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Pros and Cons of Peer Review in the Workplace

Posted by Debra Steele

Topics: Talent Management

Peer-reviewed articles and papers have been appearing in scholarly publications for decades. More recently, organizations have embraced the concept of peer review in the workplace.

Although peer review can help you achieve your goal of a trained, educated workforce, this potentially sensitive process needs to be managed correctly to avoid unwanted repercussions.

How Workplace Peer Review Works


Peer review is a process by which employees' co-workers offer their evaluations of the reviewees' performance, skills, competencies, or attitude. The exact process can vary, but in most organizations, employees only review co-workers with whom they regularly interact.

Benefits of Peer Review


Managers can use peer reviews as part of a formal review to give them a better picture of an employee's true strengths and weaknesses. This, in turn, can help managers develop a training and development program that can include the specific skills that each employee needs to improve.

Peer reviews can also help managers discover hidden talent — the quiet performers who routinely produce exceptional work without recognition.

Since most employees want to know how they are doing and where they need to improve, the feedback from the reviews can help them grow.

Workplace Peer Review Negatives


Employees have a tendency to form cliques or relationships in the workplace. They may feel uncomfortable saying anything negative about co-workers they consider friends. They may also fear that the reviews may be biased in favor of the most popular employees rather than the most competent.

Furthermore, they may worry that their own reviews could be tainted by a co-worker who holds a grudge. As stress levels in the workplace are already high, the idea of peer reviews may increase feelings of job pressure and demoralize employees.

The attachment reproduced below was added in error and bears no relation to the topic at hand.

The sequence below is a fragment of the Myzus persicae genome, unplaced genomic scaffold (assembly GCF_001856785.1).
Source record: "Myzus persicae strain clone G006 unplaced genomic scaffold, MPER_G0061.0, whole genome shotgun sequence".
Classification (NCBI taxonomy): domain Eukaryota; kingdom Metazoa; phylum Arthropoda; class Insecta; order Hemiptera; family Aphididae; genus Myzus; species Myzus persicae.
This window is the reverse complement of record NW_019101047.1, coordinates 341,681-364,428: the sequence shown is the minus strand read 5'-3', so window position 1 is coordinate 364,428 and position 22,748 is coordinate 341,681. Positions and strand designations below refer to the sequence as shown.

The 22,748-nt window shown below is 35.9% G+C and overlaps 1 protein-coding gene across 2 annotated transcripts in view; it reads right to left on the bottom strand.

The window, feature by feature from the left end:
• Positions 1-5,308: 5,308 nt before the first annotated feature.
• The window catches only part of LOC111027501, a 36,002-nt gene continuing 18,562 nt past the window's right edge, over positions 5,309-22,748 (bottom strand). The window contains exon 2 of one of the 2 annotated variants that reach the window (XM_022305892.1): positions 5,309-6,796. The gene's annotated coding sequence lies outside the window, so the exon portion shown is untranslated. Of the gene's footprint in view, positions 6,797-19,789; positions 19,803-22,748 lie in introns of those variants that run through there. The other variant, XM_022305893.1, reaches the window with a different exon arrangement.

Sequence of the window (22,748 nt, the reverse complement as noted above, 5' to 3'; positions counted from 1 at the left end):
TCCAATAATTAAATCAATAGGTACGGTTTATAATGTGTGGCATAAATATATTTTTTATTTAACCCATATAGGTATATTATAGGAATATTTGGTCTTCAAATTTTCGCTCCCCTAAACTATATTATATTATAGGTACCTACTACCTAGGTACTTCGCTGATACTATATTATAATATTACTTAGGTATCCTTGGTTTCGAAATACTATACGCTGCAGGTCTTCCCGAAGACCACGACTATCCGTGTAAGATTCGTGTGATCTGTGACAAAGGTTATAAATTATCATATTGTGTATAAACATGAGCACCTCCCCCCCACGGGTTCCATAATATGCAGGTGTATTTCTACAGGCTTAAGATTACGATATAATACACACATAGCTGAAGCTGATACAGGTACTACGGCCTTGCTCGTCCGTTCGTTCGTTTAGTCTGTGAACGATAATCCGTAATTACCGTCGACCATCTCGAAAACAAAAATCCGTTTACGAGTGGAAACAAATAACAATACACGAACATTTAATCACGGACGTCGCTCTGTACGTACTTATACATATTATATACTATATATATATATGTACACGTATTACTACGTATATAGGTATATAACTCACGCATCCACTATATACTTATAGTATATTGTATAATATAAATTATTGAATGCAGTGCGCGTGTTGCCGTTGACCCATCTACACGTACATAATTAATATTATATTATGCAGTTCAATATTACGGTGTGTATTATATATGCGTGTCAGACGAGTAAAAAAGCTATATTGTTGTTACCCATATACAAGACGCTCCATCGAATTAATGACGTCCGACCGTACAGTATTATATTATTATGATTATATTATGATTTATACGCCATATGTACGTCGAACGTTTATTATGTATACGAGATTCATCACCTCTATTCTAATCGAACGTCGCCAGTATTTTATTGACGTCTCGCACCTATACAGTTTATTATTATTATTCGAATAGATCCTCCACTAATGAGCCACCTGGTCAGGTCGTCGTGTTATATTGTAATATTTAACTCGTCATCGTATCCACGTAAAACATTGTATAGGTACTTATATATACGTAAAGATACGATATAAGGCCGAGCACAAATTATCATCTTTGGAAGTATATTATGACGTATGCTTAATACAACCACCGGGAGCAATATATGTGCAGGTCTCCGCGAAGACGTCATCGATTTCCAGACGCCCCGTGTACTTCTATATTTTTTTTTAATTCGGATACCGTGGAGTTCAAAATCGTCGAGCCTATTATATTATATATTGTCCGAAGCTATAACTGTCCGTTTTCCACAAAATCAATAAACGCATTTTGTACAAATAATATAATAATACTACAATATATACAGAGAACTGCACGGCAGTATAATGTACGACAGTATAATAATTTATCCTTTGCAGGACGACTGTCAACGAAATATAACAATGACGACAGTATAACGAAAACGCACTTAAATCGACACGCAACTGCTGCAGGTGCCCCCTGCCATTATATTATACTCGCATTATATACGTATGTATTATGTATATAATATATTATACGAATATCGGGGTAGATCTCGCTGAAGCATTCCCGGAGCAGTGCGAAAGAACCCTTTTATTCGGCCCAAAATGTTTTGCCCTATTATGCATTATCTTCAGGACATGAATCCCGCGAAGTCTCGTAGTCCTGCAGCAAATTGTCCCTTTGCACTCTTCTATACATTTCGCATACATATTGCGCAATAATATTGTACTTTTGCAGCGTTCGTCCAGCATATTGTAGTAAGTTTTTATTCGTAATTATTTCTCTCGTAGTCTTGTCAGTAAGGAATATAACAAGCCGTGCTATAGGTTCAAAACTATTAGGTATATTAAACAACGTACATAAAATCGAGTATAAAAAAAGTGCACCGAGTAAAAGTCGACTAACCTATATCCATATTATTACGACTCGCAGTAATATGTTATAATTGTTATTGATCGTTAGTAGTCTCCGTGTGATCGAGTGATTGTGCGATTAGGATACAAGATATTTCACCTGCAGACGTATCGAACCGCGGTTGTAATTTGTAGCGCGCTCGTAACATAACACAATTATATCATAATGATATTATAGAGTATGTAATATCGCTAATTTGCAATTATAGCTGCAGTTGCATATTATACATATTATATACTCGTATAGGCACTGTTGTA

Best Practices for Peer Reviews in the Workplace


Handled correctly, peer reviews can provide management with valuable insights into employees' skills, morale, personality, and productivity. These tips can help you manage your peer reviews to achieve the best outcomes:

• The reviewer must be guaranteed complete anonymity. This can relieve concerns over retaliation for a negative comment and give them the confidence to offer honest appraisals.

• Reviewers should have a working knowledge of the reviewee's job duties and the skills needed to perform the job. For example, it might be difficult for an outside sales representative to evaluate a cost accountant or for a newly hired receptionist to provide a useful review of a marketing executive.

• In a small organization, the need for knowledge of the reviewee's job may need to be secondary to the need for anonymity. In a department with only two employees, for example, it would not be difficult for each employee to determine the source of the peer review if you limit input to just the department. You will need to solicit reviews from employees whose working relationship is not as close. You could, however, ask these employees to answer different questions about the reviewee, perhaps having the other person in the department evaluate technical competency with the other reviewers evaluating the reviewee's "people skills."

• Do not tie peer reviews to merit increases or other rewards, and make sure that you communicate this to employees. If employees feel that their raises depend on what their coworkers say about them, they might spend more time cultivating relationships than handling their duties.

• Create forms for the reviews that are relevant to the department or position. Positions such as receptionist, sales agent, or customer service representative, for example, may require a greater range of "soft" skills than positions such as database administrator, quality control supervisor, or network engineer. Allow blank spaces on each form for the reviewers to add topics that they feel are relevant but which you may have overlooked.

• Communicate your expectations clearly. Make sure that reviewers know precisely what they are to do. Emphasize that you need honest reviews that are fair and unbiased. Encourage them to take their time and think about the questions before answering them.

Closing Thoughts

Implemented and administered correctly, peer reviews can provide you with insights that you might never have otherwise discovered. However, you should remember that they are intended as supplementary guidance rather than replacements for existing performance reviews — or your own judgment.

 

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